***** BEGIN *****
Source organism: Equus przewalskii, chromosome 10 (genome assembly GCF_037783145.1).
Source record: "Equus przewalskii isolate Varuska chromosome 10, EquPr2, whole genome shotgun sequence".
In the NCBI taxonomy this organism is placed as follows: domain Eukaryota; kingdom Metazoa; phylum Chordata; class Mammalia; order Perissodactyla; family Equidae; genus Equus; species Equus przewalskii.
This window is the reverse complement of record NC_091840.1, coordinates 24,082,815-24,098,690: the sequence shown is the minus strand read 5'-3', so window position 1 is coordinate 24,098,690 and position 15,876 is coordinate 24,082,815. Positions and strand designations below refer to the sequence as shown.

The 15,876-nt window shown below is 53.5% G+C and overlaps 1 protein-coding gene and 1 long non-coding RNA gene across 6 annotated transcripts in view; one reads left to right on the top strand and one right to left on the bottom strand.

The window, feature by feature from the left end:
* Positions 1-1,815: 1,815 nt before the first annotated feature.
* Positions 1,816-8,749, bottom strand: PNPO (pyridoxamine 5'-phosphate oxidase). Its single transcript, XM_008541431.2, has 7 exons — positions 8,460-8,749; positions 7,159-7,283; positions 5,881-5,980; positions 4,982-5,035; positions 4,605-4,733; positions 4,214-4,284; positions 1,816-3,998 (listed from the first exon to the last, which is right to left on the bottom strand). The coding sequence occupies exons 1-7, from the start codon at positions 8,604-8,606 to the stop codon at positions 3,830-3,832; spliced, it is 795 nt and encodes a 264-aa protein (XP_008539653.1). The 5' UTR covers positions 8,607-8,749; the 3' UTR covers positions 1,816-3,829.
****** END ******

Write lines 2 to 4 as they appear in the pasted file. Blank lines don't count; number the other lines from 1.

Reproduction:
Source record: "Equus przewalskii isolate Varuska chromosome 10, EquPr2, whole genome shotgun sequence".
In the NCBI taxonomy this organism is placed as follows: domain Eukaryota; kingdom Metazoa; phylum Chordata; class Mammalia; order Perissodactyla; family Equidae; genus Equus; species Equus przewalskii.
This window is the reverse complement of record NC_091840.1, coordinates 24,082,815-24,098,690: the sequence shown is the minus strand read 5'-3', so window position 1 is coordinate 24,098,690 and position 15,876 is coordinate 24,082,815. Positions and strand designations below refer to the sequence as shown.